Letters to the Editor
August 28, 2014

To the Editor
Good Day to you Fillmore.
I am here once again to give you a little feed back about the Chevron superfund project A.K.A Pacific Coast Pipe Line project. I was unable to make it to some of the Remediate and Redevelopment meetings in June and July but during the June site tour my substitute told me that there was discussion on the odors that were emitted and there was discussion about the height of the hill area directly adjacent to the Island View Street neighbors. Chevron was also told that some neighbors are considering moving and they (Chevron) did their best surprised look at such a statement. July’s meeting neither I nor my substitute were able to attend so I cannot comment on that meeting. Chevron has reported that the “clean up” work is done that the last thing they will be doing is installing the sparging unit and then they will be finished. So as I see it they could be done soon and stop all the continued stress brought on by more Earth work that building will bring again to neighbors.
Well this week some of the neighbors received a flyer from EPA stating that they (Chevron) hit yet another snag while digging and contaminated soil has been found again, will it ever end? At one of the Thursday night meetings months ago the EPA told us that the site is clean until they find stuff then it is no longer considered clean and must be reworked, so this will mean that as long as they are over there working we have the possibility of them hitting more and more stuff (debris pits, contaminated soil, etc). A Chevron rep told me that they have no idea where all the areas are where things are buried, so this problem I see as an on going problem.
Most of you know that California is in a 3-year drought and we have most recently been told by the state that the 20% recommended water reduction is now being required of water companies, so now how does this affect our city or this project? I feel that if we the citizens are going to be asked to do this reduction then the city should also follow suit by looking into how much water this project Chevron is proposing will take from our city’s resources. We as a city do not get our water from any other source so we currently are self-sufficient but our water levels are low from what they normally are at this time of year (but not as low as others in the county). I feel that even if Chevron does pay for our water for their project it is water we may want or need if things don’t get better. Our city already has houses that are being built and more scheduled right behind them along with another dollar-something store now in the works. All these projects use a lot of water. Why would we think about the HUGE project like the one Chevron is proposing if this may become a problem for us down the line?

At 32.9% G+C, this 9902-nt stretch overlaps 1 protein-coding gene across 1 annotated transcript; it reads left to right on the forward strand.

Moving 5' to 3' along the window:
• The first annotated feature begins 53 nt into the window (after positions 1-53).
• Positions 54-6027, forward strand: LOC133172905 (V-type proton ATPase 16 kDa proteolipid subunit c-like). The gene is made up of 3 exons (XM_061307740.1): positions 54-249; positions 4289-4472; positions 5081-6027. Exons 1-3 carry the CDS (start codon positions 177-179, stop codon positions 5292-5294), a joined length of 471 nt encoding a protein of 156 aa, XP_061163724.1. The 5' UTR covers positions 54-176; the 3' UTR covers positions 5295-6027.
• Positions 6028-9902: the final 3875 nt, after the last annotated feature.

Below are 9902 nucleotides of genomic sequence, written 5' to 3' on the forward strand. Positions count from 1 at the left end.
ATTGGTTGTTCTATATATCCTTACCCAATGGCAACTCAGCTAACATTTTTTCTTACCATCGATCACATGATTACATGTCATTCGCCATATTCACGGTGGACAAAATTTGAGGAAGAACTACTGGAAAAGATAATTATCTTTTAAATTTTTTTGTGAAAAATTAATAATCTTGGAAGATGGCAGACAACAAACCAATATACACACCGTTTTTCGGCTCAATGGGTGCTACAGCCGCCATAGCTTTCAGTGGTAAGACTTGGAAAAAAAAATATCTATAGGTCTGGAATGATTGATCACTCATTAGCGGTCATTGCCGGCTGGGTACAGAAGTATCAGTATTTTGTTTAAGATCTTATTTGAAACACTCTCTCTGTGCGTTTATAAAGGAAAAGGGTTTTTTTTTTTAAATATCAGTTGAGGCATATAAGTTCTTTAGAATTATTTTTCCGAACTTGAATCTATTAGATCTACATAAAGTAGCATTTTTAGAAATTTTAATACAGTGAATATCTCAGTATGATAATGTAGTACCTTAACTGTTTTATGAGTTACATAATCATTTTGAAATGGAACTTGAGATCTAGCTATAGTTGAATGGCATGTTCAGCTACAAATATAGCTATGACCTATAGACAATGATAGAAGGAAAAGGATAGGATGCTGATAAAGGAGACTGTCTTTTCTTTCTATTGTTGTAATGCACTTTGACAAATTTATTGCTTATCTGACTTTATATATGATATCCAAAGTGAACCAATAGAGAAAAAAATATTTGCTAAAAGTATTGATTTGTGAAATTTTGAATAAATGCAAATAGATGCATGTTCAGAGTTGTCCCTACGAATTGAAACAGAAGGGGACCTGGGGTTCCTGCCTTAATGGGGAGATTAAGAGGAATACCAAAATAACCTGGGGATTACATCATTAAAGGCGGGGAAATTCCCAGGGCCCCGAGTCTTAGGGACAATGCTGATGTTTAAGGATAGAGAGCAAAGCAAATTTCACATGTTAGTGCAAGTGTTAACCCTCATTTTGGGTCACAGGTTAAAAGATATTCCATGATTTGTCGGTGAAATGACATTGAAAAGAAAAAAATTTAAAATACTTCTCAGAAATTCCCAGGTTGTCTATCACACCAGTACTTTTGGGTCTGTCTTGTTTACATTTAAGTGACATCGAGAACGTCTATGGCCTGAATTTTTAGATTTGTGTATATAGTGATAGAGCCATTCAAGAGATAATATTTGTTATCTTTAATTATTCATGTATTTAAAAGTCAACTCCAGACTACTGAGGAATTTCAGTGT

From what I have been told the site is currently zoned open-space in Ventura County, so I may be wrong on this but if this is true then from what I understand nothing could be built there unless it was on the list of SOAR-approved projects or goes through a process which would require the zoning to be changed and go to a SOAR vote. So for those who worry that Ventura County would get tax money or build a prison, as I was told could happen if we don’t jump on the Chevron wagon, it looks like that currently would not even be an option for them at this time. Could it change? Yes, the world is always changing as is the ever disturbing hillside we the neighbors, teachers and students look at, listen to and smell every day.
The scoping meetings have been moved yet one more time so look for it to happen maybe in November. During this meeting you the public will have a chance to voice your opinions on the project.
I would like to thank the one and only city council member who had a meeting with me even though I gave them all my number and requested a meeting.
Thank you again for letting me bore you once more with this but my hope is to keep you all in the loop of this neighbor’s view on this proposed project.
Kathy Pace